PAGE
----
India sees a deep-fried path to lower crude imports
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Mumbai/New Delhi: India’s love for fried food could help curb its crude oil imports.
The nation of 130 crore people can make at least 20 lakh tons of biodiesel annually by processing used cooking oil from restaurant chains, said Ramakrishna Y.B., the head of an Indian government panel that’s looking at the potential for fuels derived from plants.
“These are low hanging fruits,’’ Ramakrishna said in an interview in New Delhi on 3 August. State-run Indian fuel retailers are due to announce investments in biofuels later this week, he also said, without specifying which companies.
India’s crude consumption growth is expected to outstrip all other nations in the decades ahead, highlighting risks to the fastest-expanding major economy from a heavy reliance on imports. Prime Minister Narendra Modi’s goal is to reduce such overseas energy purchases by 10 percentage points by 2022, through increased domestic output and greater use of alternative fuels.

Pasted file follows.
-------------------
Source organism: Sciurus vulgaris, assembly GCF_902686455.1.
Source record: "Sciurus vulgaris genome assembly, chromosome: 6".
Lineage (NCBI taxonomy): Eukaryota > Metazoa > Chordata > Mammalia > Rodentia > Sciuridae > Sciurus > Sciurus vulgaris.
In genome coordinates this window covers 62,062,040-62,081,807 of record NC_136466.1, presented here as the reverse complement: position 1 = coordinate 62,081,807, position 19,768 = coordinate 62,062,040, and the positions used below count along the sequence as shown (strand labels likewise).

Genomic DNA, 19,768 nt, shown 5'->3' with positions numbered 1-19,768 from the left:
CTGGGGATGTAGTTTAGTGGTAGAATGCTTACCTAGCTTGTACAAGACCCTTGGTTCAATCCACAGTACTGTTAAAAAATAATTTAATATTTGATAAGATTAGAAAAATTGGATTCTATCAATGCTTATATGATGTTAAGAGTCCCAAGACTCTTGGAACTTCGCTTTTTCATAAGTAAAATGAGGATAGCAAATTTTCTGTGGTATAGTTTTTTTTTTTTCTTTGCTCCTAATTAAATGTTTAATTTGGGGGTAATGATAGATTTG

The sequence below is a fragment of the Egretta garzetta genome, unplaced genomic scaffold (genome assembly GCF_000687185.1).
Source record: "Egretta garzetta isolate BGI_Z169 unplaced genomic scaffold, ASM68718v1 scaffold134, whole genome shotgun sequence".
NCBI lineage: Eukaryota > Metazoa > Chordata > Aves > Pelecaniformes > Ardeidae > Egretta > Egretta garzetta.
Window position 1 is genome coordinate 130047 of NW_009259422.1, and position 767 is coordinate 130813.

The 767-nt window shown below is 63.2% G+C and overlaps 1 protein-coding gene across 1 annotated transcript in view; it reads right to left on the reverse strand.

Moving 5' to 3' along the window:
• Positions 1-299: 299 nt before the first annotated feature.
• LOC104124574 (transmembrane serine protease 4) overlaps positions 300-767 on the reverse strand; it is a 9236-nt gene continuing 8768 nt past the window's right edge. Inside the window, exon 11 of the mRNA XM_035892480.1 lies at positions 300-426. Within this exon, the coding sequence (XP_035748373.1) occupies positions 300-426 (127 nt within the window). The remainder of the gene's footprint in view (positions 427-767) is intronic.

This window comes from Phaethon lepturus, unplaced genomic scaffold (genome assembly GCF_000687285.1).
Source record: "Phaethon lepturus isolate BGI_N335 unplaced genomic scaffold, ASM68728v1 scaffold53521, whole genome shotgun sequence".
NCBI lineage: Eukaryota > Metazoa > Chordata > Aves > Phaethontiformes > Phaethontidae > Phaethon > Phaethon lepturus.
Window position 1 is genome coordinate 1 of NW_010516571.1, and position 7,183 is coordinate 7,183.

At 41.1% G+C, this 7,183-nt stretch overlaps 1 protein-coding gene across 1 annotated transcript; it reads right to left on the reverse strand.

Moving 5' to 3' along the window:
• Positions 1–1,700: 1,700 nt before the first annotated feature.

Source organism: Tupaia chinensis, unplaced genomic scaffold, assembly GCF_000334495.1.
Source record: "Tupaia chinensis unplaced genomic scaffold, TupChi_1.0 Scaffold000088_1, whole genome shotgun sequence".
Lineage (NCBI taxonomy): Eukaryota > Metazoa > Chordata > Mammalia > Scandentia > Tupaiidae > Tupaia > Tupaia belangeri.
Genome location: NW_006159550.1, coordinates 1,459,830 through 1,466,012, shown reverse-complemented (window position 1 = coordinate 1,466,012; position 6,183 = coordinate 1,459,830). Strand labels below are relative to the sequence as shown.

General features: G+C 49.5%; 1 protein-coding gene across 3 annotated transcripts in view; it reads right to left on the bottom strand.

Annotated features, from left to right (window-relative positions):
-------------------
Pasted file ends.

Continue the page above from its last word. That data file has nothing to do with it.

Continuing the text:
“The entire 10% reduction in oil imports can be met through biofuels,’’ Ramakrishna said.
India consumed about 2.2 crore tons of gasoline and 7.5 crore tons of diesel in the 12 months through 31 March, both records, based on oil ministry data.
India is one of the top edible oil consumers in the world. Ramakrishna pegged usage at 2.0 crore tons to 2.2 crore tons per year. The challenge is putting in place a reliable system to collect and reuse these supplies.
The $2 trillion economy has struggled for about a decade to blend more ethanol with gasoline, and biodiesel with regular diesel. The goal this year is 5% blending for both gasoline and diesel. Presently, the figure for gasoline is about 3.6%, and there’s very little mixing of diesel and biodiesel.
India imports about 80% of the crude it needs. The country is expected to surpass Japan as the world’s third-largest oil user this year and will be the fastest-growing crude consumer in the world through 2040, International Energy Agency estimates show.
“We have to reduce import dependency,” oil minister Dharmendra Pradhan said at the Bloomberg Address in New Delhi on 1 August.
Ramakrishna said India in a decade could achieve 20% blending of ethanol in gasoline and as much as 10% of biodiesel in diesel — if farming policies are supportive by encouraging more cultivation of biofuel crops such as jatropha.
“We just need to provide farmers quality seeds and a fair price,” he said. Bloomberg